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Humanitarian Partnerships

Rebuilding communities in Indonesia

WWF works with people in Aceh, Indonesia to rebuild communities and livelihoods devastated during the 2004 earthquake and tsunami. During this process we use environmental practices that reduce risk and vulnerability.

Following a natural disaster, there are two urgent priorities: the immediate needs of survivors and the restoration of devastated communities and environments. Too often, the high demand for natural resources that are needed to rebuild an area can cause further destruction to the environment and increase communities’ vulnerability to future disasters.

WWF works directly with humanitarian organizations, governments and local communities to help institute better practices for disaster response. We aim to ensure that recovery, reconstruction and disaster risk reduction (DRR) efforts include considerations of environmental sustainability in order to reduce risk and vulnerability. We have applied this approach and engaged with a range of organizations on various events, including:

2006: Philippines oil spill in 2006

2008: Cyclone Sidr in Bangladesh, Cyclone Jokwe in Mozambique, Sichuan Province earthquake in China

2010: Earthquake in Haiti, earthquake and tsunami in Chile

2011: Pakistan and Thailand floods in 2011

Rebuilding Communities Post-Tsunami

The Humanitarian Partnerships Program began in 2005, when WWF and the American Red Cross formed an innovative, five-year partnership to help survivors of the 2004 Indian Ocean tsunami rebuild their communities as well as the natural environments on which they depend.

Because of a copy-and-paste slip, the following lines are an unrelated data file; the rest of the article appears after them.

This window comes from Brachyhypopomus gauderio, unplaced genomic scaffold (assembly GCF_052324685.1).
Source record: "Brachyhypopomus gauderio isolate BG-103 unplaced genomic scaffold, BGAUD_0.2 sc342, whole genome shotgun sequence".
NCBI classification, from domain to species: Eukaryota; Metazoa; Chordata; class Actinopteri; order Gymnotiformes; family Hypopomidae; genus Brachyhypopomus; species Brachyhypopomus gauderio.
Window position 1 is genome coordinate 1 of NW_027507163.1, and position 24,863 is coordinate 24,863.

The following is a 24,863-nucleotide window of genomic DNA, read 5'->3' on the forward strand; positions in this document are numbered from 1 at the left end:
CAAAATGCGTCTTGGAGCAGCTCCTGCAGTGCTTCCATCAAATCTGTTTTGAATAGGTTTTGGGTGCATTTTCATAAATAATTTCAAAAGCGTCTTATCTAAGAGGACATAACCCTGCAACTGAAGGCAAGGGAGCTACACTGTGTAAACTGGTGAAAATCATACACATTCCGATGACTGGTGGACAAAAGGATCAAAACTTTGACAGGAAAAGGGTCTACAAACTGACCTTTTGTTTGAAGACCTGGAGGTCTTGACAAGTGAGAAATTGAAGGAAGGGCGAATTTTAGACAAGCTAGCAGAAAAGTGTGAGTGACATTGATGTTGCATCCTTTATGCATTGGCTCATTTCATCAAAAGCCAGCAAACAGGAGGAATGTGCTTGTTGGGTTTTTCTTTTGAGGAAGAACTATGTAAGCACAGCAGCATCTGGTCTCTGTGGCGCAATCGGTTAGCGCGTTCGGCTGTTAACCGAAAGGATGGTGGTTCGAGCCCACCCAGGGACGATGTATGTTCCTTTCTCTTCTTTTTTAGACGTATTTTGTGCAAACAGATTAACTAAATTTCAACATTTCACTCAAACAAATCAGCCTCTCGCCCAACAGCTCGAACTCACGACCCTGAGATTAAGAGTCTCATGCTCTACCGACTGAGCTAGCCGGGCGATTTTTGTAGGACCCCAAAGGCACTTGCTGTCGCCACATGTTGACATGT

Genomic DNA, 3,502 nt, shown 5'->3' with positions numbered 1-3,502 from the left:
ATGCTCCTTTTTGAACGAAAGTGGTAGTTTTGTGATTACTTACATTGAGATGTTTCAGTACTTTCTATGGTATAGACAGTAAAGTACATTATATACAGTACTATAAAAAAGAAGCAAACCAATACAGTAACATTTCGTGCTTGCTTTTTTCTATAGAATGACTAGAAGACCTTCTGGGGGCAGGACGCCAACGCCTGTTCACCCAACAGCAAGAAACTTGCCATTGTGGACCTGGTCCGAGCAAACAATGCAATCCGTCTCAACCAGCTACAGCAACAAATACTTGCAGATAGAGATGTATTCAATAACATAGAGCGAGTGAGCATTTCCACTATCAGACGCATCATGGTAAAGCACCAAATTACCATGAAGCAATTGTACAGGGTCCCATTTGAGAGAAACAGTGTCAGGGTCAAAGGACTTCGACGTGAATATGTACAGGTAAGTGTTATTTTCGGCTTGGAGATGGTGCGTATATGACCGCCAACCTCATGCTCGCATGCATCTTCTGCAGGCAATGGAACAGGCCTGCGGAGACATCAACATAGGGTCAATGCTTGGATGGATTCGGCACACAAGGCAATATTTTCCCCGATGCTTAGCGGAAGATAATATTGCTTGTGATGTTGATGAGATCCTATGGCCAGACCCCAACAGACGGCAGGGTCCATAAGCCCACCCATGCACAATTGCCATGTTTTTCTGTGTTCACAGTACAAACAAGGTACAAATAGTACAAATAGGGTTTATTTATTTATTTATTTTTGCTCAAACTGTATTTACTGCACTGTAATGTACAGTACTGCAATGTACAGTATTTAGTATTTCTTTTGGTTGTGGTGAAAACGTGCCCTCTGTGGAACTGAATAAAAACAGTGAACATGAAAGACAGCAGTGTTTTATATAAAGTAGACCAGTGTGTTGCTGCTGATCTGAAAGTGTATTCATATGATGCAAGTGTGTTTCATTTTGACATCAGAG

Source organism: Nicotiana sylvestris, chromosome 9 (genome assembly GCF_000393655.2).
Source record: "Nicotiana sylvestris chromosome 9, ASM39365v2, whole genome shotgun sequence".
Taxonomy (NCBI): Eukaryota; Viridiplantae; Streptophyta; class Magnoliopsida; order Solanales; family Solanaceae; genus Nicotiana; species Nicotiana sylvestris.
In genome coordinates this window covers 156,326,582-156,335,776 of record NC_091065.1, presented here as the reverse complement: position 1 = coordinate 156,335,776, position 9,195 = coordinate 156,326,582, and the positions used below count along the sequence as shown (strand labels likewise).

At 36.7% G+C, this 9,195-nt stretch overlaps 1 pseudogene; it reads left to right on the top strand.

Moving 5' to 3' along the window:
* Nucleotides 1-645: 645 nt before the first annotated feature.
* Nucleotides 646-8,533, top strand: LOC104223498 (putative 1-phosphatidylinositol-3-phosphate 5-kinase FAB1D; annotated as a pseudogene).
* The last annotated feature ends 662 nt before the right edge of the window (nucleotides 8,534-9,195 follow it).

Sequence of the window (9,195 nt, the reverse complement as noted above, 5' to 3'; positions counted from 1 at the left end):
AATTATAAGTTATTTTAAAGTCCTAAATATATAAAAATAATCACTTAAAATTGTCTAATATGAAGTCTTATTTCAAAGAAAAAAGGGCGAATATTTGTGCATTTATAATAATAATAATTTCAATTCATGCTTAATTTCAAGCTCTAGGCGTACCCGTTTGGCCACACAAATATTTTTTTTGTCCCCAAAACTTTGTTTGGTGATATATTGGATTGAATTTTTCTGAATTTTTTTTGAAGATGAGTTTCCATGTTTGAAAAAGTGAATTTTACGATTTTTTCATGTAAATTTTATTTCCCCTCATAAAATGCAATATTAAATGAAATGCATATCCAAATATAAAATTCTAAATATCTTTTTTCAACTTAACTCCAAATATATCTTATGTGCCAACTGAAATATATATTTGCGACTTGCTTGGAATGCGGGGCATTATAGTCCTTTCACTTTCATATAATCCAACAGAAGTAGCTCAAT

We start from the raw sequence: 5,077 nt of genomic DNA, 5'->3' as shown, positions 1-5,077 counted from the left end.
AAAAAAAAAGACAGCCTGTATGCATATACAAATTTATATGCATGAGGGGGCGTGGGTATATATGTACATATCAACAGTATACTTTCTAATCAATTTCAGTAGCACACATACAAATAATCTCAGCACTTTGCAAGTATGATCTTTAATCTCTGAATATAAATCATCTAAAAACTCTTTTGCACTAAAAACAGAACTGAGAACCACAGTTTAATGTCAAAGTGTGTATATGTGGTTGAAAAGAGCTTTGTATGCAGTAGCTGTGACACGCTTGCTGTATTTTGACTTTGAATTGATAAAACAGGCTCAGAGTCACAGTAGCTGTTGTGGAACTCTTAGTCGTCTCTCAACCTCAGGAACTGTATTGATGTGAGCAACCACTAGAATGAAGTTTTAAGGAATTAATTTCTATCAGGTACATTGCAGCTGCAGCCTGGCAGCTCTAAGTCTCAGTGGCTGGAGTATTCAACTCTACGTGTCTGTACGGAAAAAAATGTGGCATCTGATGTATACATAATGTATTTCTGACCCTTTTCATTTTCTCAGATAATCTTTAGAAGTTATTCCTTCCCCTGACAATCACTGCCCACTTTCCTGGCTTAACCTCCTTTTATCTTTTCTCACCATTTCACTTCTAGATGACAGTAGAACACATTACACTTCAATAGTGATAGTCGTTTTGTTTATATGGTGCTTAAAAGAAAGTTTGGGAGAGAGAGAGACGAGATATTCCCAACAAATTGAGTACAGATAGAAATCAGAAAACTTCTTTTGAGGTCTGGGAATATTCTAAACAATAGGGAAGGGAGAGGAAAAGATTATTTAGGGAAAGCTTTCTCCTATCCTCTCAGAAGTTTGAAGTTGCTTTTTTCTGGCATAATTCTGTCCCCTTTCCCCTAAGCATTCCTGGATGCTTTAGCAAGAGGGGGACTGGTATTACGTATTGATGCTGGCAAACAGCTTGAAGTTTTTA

In Sri Lanka, Thailand, the Maldives, and Indonesia, we combined our expertise in humanitarian aid and environmental management to improve one of the largest international humanitarian responses in recent history.

As a global leader in delivering humanitarian aid, the American Red Cross worked to meet immediate needs and engaged in long-term recovery efforts in areas such as:

  • water and sanitation
  • housing
  • livelihoods
  • disaster management

As a leading authority on environment management, WWF advised and trained the American Red Cross and their partners on better practices for rebuilding communities with a commitment to long-term recovery success.

Green Recovery and Reconstruction Toolkit and Training Program

Over the course of this work, we gained extensive experience incorporating environmental priorities into recovery and reconstruction. Together with the American Red Cross, we used this expertise to create the Green Recovery & Reconstruction: Training Toolkit for Humanitarian Aid (GRRT), a training program designed to increase awareness and knowledge of environmentally sustainable disaster response approaches.

Although disasters wreak havoc, the rebuilding effort that follows represents a significant opportunity to rebuild communities that are more environmentally and socially sustainable than they were before.

Environment and Disaster Risk Reduction

In many cases, the root cause of disaster risk is poor environmental management. The use of environmental management to reduce disaster impact is often less costly, more effective and more socially sustainable than traditional structural measures.

When disaster risk reduction activities are being used it is critical that they address environmental sustainability. This ensures that future risk is not increased and neighboring communities are not adversely affected.

Environmentally-based activities for risk reduction that should be considered alongside more conventional, infrastructure-based activities may include:

  • stabilizing hillsides with vegetation
  • creating open spaces to absorb floodwaters
  • restoring mangrove cover for coastal protection against storm surge

These approaches can be an integral part of environmentally friendly disaster risk reduction and can provide multiple benefits at a reduced cost.

Partnerships

Conserving the Last Ocean Frontier

The Global Environment Facility endorsed a project to improve the management of tuna fisheries in ocean waters for which no one specific nation has ownership or governance.

man carrying tuna

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